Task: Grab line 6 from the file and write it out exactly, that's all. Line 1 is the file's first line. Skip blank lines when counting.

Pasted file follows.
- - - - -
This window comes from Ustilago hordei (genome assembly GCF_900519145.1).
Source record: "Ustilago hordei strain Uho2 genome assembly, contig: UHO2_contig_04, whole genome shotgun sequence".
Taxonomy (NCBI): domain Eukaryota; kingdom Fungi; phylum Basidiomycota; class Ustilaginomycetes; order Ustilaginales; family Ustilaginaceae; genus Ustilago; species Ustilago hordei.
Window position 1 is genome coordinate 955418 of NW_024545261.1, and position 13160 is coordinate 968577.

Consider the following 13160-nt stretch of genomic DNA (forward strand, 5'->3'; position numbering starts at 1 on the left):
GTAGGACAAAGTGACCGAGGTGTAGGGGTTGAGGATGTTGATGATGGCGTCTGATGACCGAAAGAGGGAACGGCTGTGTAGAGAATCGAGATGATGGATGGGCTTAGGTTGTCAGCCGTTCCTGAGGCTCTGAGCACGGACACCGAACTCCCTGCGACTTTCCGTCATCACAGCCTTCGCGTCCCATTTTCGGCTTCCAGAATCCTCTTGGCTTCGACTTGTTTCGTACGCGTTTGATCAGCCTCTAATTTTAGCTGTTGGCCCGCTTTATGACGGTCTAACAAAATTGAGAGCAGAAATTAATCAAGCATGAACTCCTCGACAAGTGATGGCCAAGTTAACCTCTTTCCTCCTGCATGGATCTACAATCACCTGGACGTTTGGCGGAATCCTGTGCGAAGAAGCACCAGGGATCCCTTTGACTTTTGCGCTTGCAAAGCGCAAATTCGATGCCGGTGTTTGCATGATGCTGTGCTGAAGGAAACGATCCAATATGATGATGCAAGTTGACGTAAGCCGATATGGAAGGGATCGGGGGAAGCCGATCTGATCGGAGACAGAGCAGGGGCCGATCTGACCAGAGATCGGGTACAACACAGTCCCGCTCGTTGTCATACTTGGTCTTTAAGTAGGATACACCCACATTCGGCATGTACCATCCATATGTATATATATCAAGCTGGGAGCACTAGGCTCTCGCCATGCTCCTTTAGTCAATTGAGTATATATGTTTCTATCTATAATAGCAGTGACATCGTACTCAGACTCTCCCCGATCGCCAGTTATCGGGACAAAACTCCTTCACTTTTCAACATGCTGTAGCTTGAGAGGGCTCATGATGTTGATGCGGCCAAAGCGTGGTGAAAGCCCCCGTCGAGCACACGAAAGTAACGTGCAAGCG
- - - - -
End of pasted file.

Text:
GTAGGACAAAGTGACCGAGGTGTAGGGGTTGAGGATGTTGATGATGGCGTCTGATGACCGAAAGAGGGAACGGCTGTGTAGAGAATCGAGATGATGGATGGGCTTAGGTTGTCAGCCGTTCCTGAGGCTCTGAGCACGGACACCGAACTCCCTGCGACTTTCCGTCATCACAGCCTTCGCGTCCCATTTTCGGCTTCCAGAATCCTCTTGGCTTCGACTTGTTTCGTACGCGTTTGATCAGCCTCTAATTTTAGCTGTTGGCCCGCTTTATGACGGTCTAACAAAATTGAGAGCAGAAATTAATCAAGCATGAACTCCTCGACAAGTGATGGCCAAGTTAACCTCTTTCCTCCTGCATGGATCTACAATCACCTGGACGTTTGGCGGAATCCTGTGCGAAGAAGCACCAGGGATCCCTTTGACTTTTGCGCTTGCAAAGCGCAAATTCGATGCCGGTGTTTGCATGATGCTGTGCTGAAGGAAACGATCCAATATGATGATGCAAGTTGACGTAAGCCGATATGGAAGGGATCGGGGGAAGCCGATCTGATCGGAGACAGAGCAGGGGCCGATCTGACCAGAGATCGGGTACAACACAGTCCCGCTCGTTGTCATACTTGGTCTTTAAGTAGGATACACCCACATTCGGCATGTACCATCCATATGTATATATATCAAGCTGGGAGCACTAGGCTCTCGCCATGCTCCTTTAGTCAATTGAGTATATATGTTTCTATCTATAATAGCAGTGACATCGTACTCAGACTCTCCCCGATCGCCAGTTATCGGGACAAAACTCCTTCACTTTTCAACATGCTGTAGCTTGAGAGGGCTCATGATGTTGATGCGGCCAAAGCGTGGTGAAAGCCCCCGTCGAGCACACGAAAGTAACGTGCAAGCG